INTO THE WOODS. Good Girl loves visiting the Aubry workshop at Overmeade Farm in Lenox, MA. It's always inspiring to see the beautiful things Kyra and Matty Hart are making there. Every object is made from wood they gather from the forests on their farm or source locally. Using traditional hand tools such as an ax and a knife, Matty's hand carving technique is influenced by traditional Scandinavian methods.
Kyra later paints the wooden objects using Milk Paint, a naturally safe historic paint made from skim milk or buttermilk, crushed limestone and pigments found around clay pits, or chimney soot and mineral colors crushed and powdered. The colors are deep, authentic and safe enough to lick - yes lick - which is the whole point. The bowls are just begging to be filled with porridge, or soup, or salad and nuts and chips.
They are amazingly beautiful bare naked, too, with nothing at all in them and yes, like some other naked things, you will be compelled to touch them. Each piece is unique and just waiting to become part of your family history. Matty and Kyra take pride in their work and gain much meaning from making items today that are sure to become heirlooms tomorrow. For the Harts, "treasured family items carry with them the story of countless meals made, much bread broken and many hours sat in the company of friends and family."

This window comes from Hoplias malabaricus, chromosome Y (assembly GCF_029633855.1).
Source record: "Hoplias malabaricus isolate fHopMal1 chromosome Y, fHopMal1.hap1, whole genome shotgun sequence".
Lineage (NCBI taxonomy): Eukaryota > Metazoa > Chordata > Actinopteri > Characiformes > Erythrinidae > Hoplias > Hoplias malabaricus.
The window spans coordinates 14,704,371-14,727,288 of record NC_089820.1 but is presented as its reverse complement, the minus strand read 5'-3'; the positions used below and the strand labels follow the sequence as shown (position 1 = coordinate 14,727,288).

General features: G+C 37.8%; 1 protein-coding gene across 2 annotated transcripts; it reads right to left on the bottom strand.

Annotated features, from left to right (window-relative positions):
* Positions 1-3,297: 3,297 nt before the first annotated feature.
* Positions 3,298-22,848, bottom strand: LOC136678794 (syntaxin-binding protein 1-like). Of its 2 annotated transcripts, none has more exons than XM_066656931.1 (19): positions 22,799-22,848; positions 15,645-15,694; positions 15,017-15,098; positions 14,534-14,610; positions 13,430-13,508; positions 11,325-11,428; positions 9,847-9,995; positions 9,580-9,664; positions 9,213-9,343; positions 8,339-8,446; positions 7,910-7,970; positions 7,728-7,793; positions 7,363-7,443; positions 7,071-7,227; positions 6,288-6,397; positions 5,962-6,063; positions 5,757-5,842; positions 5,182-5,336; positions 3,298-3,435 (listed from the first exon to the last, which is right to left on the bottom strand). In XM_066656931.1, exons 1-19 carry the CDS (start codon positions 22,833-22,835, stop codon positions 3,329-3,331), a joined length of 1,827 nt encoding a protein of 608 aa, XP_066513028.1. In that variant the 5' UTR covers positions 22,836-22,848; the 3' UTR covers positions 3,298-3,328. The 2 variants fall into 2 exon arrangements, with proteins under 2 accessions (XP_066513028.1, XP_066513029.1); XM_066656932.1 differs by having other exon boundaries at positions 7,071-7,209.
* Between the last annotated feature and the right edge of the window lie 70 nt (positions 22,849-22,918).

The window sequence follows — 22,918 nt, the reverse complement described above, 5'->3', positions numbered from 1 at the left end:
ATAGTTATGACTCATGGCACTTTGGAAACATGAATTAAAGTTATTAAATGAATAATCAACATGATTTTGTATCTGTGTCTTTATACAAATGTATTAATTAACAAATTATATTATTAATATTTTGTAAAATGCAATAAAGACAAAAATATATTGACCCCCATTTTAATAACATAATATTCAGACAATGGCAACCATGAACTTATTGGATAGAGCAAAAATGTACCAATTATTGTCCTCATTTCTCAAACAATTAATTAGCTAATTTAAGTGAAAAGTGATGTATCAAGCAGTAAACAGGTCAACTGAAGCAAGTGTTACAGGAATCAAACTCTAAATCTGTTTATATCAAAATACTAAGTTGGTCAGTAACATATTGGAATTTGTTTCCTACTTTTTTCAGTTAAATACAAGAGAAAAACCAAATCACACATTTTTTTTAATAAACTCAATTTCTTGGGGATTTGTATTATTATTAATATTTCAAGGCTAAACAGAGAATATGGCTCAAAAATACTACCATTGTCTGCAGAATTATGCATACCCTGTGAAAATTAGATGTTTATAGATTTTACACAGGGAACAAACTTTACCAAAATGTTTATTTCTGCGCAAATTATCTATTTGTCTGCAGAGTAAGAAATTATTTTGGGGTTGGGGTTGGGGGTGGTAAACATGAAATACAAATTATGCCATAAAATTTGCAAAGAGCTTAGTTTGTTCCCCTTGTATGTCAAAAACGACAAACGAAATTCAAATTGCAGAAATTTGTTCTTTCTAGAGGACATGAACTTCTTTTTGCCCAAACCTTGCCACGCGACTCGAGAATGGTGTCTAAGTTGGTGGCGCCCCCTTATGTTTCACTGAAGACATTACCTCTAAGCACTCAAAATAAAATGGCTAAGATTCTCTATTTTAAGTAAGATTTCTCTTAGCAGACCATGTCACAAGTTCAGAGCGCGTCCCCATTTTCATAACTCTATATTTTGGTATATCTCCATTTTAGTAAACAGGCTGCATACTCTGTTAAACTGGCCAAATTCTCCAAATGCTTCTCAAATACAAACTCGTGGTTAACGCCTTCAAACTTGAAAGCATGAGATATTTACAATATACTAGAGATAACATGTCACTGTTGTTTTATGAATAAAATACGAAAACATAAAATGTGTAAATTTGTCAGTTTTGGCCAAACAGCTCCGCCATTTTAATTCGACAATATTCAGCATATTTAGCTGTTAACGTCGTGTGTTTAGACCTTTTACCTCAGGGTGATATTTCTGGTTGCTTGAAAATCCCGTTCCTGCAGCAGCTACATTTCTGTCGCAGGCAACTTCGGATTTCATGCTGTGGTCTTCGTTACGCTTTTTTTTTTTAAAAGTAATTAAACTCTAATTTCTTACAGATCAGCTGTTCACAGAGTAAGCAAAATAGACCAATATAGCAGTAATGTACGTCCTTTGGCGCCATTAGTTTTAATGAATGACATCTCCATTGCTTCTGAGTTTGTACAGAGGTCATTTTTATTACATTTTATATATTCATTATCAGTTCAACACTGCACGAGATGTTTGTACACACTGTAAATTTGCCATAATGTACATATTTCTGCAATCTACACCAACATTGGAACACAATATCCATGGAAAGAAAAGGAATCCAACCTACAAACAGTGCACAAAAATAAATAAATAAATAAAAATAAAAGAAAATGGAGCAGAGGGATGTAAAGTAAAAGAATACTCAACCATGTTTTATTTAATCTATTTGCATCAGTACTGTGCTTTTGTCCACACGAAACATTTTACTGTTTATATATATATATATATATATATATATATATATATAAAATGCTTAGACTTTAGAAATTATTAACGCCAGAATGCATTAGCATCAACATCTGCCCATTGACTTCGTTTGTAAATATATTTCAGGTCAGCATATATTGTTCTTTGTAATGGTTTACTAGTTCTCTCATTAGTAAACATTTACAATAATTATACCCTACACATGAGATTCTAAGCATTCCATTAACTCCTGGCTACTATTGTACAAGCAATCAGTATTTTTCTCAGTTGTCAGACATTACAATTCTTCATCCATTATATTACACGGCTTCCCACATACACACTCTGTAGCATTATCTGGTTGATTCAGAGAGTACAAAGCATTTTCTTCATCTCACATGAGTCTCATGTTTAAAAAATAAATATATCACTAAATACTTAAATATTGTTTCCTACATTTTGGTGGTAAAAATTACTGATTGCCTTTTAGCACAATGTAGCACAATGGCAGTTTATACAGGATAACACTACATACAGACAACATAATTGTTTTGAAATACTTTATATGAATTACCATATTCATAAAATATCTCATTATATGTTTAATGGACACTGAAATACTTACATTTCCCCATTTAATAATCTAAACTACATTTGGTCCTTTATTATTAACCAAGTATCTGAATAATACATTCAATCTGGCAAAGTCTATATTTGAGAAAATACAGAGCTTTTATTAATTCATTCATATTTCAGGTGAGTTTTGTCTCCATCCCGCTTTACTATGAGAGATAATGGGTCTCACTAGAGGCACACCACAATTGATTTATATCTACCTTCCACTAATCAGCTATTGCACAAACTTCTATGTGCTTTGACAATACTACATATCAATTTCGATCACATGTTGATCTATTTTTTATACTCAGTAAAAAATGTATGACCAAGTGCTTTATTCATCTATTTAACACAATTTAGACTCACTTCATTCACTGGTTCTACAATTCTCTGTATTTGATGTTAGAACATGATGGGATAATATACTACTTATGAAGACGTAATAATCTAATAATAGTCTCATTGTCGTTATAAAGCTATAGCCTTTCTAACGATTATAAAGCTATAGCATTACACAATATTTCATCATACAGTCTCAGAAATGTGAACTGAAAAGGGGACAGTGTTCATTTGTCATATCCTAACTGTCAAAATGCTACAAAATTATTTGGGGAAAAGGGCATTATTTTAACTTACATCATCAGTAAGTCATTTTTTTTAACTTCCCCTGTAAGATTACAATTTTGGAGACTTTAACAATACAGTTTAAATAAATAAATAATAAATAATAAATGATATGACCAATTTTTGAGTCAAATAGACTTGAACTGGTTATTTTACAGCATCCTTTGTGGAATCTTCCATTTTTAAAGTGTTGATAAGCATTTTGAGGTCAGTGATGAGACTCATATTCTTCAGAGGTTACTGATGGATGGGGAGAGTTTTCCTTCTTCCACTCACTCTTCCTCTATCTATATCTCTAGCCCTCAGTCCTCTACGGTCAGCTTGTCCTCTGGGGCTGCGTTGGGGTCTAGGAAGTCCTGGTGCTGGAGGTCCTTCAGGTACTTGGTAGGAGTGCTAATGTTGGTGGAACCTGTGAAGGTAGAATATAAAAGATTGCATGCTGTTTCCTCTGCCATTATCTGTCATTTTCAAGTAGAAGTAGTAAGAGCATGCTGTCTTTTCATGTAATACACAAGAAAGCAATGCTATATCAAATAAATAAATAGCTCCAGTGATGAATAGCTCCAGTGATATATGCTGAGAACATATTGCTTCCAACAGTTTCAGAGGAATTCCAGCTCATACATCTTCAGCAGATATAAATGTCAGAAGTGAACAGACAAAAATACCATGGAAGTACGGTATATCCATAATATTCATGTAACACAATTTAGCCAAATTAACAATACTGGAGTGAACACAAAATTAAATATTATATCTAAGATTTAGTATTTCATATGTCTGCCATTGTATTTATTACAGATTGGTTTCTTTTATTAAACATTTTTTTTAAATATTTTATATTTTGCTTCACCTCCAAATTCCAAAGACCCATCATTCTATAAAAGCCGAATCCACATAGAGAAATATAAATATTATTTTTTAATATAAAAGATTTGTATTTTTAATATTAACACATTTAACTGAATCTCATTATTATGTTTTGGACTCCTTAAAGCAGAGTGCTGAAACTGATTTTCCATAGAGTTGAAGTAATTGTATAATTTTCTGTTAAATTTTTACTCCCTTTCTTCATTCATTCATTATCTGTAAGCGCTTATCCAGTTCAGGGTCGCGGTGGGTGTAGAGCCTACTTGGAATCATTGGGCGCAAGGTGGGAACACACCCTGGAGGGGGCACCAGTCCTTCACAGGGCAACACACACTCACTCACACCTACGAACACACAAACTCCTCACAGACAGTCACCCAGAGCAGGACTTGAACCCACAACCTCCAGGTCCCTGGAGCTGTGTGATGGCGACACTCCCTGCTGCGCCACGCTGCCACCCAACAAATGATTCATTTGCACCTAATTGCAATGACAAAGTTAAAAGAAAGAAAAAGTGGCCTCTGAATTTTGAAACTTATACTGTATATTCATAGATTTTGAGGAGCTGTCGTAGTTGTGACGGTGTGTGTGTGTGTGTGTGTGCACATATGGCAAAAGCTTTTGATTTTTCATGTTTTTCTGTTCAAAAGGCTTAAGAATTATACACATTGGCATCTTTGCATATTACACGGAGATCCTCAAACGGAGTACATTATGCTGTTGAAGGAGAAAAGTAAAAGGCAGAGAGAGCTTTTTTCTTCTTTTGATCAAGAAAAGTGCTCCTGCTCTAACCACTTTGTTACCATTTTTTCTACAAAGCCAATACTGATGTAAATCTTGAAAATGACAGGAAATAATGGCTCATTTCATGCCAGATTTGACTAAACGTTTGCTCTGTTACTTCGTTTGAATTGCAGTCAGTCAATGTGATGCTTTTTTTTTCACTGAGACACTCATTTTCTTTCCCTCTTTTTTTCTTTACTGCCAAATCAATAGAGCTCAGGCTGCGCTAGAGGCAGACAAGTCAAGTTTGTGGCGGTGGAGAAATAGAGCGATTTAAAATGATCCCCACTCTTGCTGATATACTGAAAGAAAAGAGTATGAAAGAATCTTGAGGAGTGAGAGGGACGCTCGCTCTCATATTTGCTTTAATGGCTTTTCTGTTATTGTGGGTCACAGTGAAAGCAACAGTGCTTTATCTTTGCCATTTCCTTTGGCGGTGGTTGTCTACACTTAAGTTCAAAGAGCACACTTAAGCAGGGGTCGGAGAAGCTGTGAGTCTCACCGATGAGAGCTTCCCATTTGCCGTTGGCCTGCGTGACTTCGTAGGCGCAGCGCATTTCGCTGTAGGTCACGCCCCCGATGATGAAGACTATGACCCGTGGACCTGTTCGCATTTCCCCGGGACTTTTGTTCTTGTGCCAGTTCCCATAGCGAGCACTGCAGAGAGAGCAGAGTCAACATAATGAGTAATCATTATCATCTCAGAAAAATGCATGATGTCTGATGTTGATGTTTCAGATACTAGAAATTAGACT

The wood takes on a 'life' of its own in the shape of our own memories and senses. For me, it makes it even more wonderful that my son's Aubry porridge bowl [a porringer] and spoon will gather layers of meaning in the same way the patterns of wood grain reveal age and beauty and a little bit of mystery, too...and this is why it feels sooooo good to give the gift of "good things made by good people."
Photo credits: All of Aubry wooden ware is made from green wood. 'Tree wet' is freshly cut, not dried or seasoned. The techniques and tools are specific to green wood carving. Pictured at top bowl turned green from a Maple tree finished with navy milk paint and 100% pure raw organic linseed oil. Lower left to right: Fan birds and two hand carved cherry spoons, a knife and an ax.